their choice, by an unconditional decree of God, suspended for its execution on no act of their own; and their salvation is wrought by an unconditional application of the grace of Christ to their souls, through the immediate and irresistible operation of the Holy Spirit prior to and apart from any action of their own proper wills . . . And if death in infancy does depend on God's providence, it is assuredly God in His providence who selects this vast multitude to be made participants of His unconditional salvation . . . This is but to say that they are unconditionally predestinated to salvation from the foundation of the world."60 Conclusion We have lingered long on this sad incident in which David finds joy and comfort, but allow me to conclude by pointing out several areas of application.

First, this text (along with the others I have mentioned) offers comfort to all those who have suffered (or will suffer) the loss of a little one. I believe that our Lord summed it up as concisely as

possible when He said, "Permit the children to come to Me, and do not hinder them, for the kingdom of God belongs to such as these" (Luke 18:16). What comfort there is to know that our little ones are in His arms. Second, we learn from this incident that even when God forgives our sins He does not remove all painful painful consequences. David's sins with Bathsheba and with Uriah were forgiven, but the death of this child was still necessary. Sin has painful consequences. Even though our sins are forgiven, they are never worth the price tag that comes in terms of consequences.

Third, God is more concerned with His reputation than our happiness. Some people think that God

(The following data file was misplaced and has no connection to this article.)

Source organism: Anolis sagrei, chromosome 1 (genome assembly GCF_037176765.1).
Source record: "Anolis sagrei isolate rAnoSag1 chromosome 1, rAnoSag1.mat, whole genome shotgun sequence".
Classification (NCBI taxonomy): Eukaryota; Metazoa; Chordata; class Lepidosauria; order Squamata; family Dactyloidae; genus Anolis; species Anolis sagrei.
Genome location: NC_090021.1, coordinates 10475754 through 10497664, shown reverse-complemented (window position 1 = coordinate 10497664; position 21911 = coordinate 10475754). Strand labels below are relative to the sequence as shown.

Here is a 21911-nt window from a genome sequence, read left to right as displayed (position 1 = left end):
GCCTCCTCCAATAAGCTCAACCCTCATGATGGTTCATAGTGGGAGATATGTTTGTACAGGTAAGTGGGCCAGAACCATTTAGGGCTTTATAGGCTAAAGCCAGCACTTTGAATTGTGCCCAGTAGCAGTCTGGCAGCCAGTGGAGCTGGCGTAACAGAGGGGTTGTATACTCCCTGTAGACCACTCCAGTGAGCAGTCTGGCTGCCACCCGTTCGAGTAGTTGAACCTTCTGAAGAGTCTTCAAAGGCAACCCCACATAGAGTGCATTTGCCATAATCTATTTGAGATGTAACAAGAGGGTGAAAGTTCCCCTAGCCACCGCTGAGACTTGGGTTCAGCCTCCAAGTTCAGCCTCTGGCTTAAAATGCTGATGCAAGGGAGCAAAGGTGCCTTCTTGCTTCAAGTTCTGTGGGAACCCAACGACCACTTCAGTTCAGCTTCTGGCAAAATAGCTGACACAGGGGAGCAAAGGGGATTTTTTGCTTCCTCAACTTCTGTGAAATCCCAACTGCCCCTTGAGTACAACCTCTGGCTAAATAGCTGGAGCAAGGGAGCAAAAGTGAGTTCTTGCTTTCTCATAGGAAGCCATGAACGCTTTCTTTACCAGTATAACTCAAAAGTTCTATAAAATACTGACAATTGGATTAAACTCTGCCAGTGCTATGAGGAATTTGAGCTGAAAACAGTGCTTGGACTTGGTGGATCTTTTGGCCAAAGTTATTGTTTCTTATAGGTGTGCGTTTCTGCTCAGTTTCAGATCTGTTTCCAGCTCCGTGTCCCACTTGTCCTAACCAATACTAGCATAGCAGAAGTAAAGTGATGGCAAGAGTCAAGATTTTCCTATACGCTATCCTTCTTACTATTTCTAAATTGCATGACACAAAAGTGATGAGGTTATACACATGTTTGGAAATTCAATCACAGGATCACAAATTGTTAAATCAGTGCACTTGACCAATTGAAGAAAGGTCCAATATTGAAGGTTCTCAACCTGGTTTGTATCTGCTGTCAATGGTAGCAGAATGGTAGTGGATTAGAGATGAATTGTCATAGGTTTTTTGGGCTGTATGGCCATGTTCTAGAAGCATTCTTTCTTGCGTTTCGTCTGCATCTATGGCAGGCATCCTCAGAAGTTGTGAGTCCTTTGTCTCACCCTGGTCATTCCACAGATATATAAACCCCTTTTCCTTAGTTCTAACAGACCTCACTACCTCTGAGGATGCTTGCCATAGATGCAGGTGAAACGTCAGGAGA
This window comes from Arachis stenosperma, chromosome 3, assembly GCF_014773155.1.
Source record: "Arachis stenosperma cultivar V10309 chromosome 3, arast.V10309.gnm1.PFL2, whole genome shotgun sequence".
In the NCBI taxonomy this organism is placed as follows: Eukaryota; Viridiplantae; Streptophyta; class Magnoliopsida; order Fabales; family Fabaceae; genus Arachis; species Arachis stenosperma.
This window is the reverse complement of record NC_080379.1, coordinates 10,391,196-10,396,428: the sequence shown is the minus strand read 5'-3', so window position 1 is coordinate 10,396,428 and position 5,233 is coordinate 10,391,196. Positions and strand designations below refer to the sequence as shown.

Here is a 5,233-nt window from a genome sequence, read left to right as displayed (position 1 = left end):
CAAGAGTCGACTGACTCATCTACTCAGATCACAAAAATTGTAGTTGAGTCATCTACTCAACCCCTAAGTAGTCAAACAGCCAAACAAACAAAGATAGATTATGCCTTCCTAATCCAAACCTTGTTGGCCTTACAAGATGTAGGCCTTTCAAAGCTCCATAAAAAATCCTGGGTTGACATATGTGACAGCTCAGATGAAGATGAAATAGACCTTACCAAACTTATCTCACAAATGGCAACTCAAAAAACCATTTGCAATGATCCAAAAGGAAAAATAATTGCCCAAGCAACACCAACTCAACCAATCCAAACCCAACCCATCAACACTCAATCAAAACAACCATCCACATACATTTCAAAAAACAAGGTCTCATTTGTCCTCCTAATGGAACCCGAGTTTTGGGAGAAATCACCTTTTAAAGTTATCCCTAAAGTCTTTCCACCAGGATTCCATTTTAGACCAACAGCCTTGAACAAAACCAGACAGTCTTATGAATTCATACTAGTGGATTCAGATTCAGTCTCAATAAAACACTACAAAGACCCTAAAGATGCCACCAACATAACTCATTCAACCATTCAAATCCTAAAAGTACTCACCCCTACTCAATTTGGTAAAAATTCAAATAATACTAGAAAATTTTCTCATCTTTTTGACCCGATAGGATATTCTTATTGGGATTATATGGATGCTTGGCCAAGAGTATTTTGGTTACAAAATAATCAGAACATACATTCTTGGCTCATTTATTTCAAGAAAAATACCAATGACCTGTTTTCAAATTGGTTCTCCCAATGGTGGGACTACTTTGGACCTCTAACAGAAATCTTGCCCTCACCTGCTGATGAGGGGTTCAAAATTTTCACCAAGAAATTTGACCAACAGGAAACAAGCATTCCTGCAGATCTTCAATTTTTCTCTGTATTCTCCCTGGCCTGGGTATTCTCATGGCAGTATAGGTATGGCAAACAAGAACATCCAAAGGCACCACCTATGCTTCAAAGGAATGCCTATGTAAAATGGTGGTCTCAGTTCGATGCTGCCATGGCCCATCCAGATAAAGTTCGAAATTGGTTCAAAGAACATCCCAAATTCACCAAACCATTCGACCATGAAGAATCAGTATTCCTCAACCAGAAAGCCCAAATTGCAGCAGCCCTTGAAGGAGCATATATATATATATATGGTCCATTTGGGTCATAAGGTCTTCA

is a kind of magic Genie, who awaits our every command, and who seeks to satisfy our every whim. David would have been happy to receive his child back, but God's reputation required that He deal with sin in a way that makes it very clear how a holy and righteous God feels about sin.

Fourth, we can learn a lesson about unanswered prayer. David prayed as earnestly as a man could pray, but God clearly answered, "No!" David was content with that. He did not protest or complain. He accepted God's will as that which was best. He worshipped God in spite of his loss and his pain. He did not agonize that he simply lacked faith. He knew God had heard him and He had answered. How many of us praise God when He has told us "No!"? Finally, the believer's hope and joy in the midst of trials and tribulations is the context for witnessing to our faith in Jesus Christ. David's servants expected him to (re)act in a very different

way, once he learned that his son was dead. They were amazed at the way he found comfort, joy, and a desire to worship God when his family was struck by tragedy. They asked David concerning this hope, and David was able to give an explanation of that hope. Our response to our sufferings and trials affords us the same opportunity. Let us learn to rest in Him in Whom we have placed our hope, and then to share this hope with those who do not possess it (see 1 Peter 3:15).

51 Incidentally, this was done with another teacher present, as a witness. 52 When God struck Nabal, he died after ten days -- see 1 Samuel 25:38. 53 The NKJV is similar, when it renders, "He may do some harm."

54 We do not really know whether any of the servants knew of Nathan's word that this child would surely die. If not, then they may not understand why David is so serious in his mourning of repentance and petition. 55 See also Jonah 3. 56 I am duty bound to point out the words of Barzillai in 2 Samuel 19:37. There was some comfort in being buried near one's relatives, but this does not seem to be sufficient comfort to explain David's words and actions in our text. 57 In this, Jonah is not that different from the self-righteous scribes and Pharisees of Jesus' day. 58 "Infant Salvation," The Metropolitan Tabernacle Pulpit, a sermon delivered on Sunday morning, September 29th, 1861, By the Rev. C. H. Spurgeon, at the Metropolitan Tabernacle, Newington. 59 Spurgeon in the same sermon as above. 60 Loraine Boettner, The Reformed Doctrine of Predestination (Philadelphia: The Presbyterian and Reformed Publishing Company, 1963 [eleventh printing]), pp. 143-144.